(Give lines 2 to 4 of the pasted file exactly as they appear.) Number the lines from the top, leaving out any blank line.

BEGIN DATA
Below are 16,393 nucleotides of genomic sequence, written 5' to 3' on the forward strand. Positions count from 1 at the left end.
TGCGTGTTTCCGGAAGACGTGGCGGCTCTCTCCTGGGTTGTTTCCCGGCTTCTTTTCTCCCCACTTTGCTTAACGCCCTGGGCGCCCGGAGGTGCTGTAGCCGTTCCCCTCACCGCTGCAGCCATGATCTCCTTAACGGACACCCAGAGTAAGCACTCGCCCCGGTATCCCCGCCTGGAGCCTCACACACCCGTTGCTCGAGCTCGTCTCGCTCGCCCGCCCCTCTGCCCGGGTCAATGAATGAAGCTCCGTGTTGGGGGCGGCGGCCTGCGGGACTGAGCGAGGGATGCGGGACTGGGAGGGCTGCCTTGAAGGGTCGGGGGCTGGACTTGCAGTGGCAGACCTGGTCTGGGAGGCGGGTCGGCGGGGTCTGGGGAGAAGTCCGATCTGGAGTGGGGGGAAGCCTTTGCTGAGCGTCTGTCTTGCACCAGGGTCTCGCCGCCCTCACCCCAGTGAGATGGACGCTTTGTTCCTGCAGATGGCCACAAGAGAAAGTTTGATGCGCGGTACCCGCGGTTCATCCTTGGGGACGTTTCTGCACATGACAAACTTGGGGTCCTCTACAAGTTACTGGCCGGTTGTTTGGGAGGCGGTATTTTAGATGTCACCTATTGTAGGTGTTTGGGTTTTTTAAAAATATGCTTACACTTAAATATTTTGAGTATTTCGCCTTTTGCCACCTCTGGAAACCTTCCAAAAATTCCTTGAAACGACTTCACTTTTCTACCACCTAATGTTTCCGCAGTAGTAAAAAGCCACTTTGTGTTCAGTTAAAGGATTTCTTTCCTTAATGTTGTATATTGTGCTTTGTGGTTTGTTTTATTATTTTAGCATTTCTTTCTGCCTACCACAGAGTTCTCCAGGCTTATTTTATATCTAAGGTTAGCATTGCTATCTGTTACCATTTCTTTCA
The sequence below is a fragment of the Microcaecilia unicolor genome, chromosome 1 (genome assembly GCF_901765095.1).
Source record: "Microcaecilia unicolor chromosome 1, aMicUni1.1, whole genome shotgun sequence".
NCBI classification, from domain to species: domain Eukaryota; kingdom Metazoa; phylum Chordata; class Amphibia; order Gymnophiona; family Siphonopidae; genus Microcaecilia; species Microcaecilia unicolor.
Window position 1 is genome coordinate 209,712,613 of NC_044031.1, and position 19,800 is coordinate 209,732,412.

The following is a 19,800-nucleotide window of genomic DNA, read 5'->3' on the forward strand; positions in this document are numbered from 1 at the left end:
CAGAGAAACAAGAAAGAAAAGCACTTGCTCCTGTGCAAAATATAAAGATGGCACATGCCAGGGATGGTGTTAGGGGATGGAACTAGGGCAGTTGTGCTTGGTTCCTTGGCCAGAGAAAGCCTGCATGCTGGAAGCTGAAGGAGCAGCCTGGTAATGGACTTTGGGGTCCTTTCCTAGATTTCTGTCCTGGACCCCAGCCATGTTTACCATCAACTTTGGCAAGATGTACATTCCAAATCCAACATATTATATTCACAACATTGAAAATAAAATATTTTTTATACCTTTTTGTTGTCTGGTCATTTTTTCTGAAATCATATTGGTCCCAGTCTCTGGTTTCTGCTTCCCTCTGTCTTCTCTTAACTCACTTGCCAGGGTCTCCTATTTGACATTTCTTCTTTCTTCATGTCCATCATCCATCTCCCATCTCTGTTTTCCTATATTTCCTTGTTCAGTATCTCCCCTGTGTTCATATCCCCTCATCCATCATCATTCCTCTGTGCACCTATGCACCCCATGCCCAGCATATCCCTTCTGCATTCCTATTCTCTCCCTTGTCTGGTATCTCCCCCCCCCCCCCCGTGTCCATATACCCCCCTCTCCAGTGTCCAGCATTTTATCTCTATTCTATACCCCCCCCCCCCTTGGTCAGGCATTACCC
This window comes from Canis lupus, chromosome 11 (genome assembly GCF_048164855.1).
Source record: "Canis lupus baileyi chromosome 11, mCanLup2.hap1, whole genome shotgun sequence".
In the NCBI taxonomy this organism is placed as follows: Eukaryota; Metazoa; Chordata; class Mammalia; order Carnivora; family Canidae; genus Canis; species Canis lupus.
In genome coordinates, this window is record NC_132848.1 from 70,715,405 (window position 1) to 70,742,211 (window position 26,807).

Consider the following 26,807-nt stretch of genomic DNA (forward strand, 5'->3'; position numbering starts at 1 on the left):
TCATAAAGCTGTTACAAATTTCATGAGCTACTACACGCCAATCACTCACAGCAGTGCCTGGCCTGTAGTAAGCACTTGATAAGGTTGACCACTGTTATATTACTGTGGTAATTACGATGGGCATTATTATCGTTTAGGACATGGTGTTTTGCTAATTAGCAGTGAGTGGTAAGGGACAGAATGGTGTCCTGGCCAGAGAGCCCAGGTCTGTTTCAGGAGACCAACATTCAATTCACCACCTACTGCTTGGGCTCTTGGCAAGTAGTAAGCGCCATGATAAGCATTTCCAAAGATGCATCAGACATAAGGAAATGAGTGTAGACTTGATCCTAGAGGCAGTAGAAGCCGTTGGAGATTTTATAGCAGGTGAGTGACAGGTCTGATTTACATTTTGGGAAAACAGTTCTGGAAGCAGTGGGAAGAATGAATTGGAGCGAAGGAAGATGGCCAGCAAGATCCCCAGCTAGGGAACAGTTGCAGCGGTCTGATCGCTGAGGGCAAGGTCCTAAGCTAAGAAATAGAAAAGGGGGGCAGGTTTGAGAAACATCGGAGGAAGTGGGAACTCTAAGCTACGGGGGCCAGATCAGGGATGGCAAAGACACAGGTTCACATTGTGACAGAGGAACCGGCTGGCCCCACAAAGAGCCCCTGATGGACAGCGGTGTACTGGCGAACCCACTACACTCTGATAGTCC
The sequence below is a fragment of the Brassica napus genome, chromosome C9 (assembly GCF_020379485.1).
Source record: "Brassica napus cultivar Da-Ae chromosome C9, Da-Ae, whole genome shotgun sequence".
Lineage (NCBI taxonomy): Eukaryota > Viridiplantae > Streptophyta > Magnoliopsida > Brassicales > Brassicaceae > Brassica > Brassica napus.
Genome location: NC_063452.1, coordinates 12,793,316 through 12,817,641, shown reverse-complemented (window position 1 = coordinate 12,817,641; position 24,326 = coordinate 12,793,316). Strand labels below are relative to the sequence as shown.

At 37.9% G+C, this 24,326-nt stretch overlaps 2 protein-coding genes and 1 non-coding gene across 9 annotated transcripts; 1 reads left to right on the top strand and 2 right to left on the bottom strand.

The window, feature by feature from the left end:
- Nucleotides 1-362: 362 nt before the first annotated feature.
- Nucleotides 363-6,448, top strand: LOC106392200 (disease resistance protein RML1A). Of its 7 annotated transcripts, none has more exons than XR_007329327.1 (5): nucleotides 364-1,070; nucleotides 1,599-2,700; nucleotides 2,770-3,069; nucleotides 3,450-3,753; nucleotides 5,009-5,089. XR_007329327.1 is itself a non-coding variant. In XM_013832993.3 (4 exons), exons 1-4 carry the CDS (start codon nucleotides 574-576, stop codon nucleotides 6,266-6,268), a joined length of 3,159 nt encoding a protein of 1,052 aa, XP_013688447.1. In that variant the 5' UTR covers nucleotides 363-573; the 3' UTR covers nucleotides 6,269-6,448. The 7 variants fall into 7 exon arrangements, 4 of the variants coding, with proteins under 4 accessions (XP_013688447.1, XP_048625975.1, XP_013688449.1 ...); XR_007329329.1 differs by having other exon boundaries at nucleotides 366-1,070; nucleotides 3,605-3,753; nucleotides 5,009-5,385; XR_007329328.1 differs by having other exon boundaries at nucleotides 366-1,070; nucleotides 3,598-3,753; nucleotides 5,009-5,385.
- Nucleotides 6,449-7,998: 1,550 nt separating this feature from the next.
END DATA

TGCGTGTTTCCGGAAGACGTGGCGGCTCTCTCCTGGGTTGTTTCCCGGCTTCTTTTCTCCCCACTTTGCTTAACGCCCTGGGCGCCCGGAGGTGCTGTAGCCGTTCCCCTCACCGCTGCAGCCATGATCTCCTTAACGGACACCCAGAGTAAGCACTCGCCCCGGTATCCCCGCCTGGAGCCTCACACACCCGTTGCTCGAGCTCGTCTCGCTCGCCCGCCCCTCTGCCCGGGTCAATGAATGAAGCTCCGTGTTGGGGGCGGCGGCCTGCGGGACTGAGCGAGGGATGCGGGACTGGGAGGGCTGCCTTGAAGGGTCGGGGGCTGGACTTGCAGTGGCAGACCTGGTCTGGGAGGCGGGTCGGCGGGGTCTGGGGAGAAGTCCGATCTGGAGTGGGGGGAAGCCTTTGCTGAGCGTCTGTCTTGCACCAGGGTCTCGCCGCCCTCACCCCAGTGAGATGGACGCTTTGTTCCTGCAGATGGCCACAAGAGAAAGTTTGATGCGCGGTACCCGCGGTTCATCCTTGGGGACGTTTCTGCACATGACAAACTTGGGGTCCTCTACAAGTTACTGGCCGGTTGTTTGGGAGGCGGTATTTTAGATGTCACCTATTGTAGGTGTTTGGGTTTTTTAAAAATATGCTTACACTTAAATATTTTGAGTATTTCGCCTTTTGCCACCTCTGGAAACCTTCCAAAAATTCCTTGAAACGACTTCACTTTTCTACCACCTAATGTTTCCGCAGTAGTAAAAAGCCACTTTGTGTTCAGTTAAAGGATTTCTTTCCTTAATGTTGTATATTGTGCTTTGTGGTTTGTTTTATTATTTTAGCATTTCTTTCTGCCTACCACAGAGTTCTCCAGGCTTATTTTATATCTAAGGTTAGCATTGCTATCTGTTACCATTTCTTTCA
The sequence below is a fragment of the Microcaecilia unicolor genome, chromosome 1 (genome assembly GCF_901765095.1).
Source record: "Microcaecilia unicolor chromosome 1, aMicUni1.1, whole genome shotgun sequence".